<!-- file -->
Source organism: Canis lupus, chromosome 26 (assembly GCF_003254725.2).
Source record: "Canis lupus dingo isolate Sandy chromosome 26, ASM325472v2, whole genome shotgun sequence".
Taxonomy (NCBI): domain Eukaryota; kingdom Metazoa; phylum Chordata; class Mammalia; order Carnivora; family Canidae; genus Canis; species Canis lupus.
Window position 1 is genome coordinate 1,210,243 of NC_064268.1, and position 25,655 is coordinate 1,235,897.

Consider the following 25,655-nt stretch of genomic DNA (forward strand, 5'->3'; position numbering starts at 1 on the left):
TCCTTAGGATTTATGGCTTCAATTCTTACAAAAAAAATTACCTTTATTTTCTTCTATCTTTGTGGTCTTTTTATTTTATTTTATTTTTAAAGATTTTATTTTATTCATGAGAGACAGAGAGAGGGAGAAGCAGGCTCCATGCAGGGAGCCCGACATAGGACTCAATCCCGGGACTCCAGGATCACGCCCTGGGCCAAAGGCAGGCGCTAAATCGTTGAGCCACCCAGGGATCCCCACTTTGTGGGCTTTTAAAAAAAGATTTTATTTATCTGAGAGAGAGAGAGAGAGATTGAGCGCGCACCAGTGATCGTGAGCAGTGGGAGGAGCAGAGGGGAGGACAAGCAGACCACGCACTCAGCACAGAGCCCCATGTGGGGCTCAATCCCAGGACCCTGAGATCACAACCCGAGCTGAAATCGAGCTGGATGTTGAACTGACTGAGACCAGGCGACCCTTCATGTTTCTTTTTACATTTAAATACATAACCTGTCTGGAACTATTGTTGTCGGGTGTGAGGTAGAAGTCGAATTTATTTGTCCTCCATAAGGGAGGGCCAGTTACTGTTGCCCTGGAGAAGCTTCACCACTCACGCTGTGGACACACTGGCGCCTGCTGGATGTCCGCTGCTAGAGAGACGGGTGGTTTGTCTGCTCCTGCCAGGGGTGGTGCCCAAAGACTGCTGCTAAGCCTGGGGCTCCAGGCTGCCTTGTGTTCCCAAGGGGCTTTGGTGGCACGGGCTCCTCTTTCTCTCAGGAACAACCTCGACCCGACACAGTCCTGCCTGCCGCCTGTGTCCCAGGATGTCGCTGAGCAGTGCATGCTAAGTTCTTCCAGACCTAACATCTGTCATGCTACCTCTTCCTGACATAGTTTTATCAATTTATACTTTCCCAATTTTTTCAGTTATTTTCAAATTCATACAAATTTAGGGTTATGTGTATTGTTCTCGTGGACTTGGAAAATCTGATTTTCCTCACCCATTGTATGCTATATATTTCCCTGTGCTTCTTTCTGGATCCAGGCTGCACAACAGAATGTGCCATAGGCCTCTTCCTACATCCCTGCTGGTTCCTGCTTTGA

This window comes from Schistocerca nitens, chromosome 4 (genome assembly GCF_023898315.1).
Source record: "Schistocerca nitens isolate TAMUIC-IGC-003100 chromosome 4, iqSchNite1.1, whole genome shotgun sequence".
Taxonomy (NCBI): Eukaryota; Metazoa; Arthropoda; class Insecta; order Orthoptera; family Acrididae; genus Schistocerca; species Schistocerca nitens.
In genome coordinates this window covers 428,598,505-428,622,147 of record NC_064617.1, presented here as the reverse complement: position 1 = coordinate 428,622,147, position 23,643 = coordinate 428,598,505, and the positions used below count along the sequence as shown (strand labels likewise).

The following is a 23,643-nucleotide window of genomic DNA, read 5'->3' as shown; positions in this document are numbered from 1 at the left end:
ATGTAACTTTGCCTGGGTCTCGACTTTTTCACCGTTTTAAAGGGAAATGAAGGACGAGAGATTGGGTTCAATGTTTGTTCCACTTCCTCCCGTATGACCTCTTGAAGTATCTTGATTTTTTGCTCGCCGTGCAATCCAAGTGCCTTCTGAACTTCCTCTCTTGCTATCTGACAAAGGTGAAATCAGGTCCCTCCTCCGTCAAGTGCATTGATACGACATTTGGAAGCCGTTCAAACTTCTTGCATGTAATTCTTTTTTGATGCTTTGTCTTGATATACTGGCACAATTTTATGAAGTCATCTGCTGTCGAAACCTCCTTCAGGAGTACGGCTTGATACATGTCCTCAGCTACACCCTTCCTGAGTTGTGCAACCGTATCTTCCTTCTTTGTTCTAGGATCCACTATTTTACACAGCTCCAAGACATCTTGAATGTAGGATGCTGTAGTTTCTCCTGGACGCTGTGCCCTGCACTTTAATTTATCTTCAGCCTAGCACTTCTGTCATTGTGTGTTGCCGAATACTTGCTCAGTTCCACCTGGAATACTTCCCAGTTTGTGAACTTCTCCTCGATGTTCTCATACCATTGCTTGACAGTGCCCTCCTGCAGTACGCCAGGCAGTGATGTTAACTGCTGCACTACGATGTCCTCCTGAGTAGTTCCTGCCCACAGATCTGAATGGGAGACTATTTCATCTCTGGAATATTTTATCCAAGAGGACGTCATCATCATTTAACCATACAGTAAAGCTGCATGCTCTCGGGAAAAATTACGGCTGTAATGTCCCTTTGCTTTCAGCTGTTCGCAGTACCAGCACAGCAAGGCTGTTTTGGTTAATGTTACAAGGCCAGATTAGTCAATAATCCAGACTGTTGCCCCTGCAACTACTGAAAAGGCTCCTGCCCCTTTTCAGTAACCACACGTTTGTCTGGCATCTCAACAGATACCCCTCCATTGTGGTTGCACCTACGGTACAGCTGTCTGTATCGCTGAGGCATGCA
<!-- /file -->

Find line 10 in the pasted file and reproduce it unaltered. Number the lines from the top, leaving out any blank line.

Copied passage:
In genome coordinates this window covers 428,598,505-428,622,147 of record NC_064617.1, presented here as the reverse complement: position 1 = coordinate 428,622,147, position 23,643 = coordinate 428,598,505, and the positions used below count along the sequence as shown (strand labels likewise).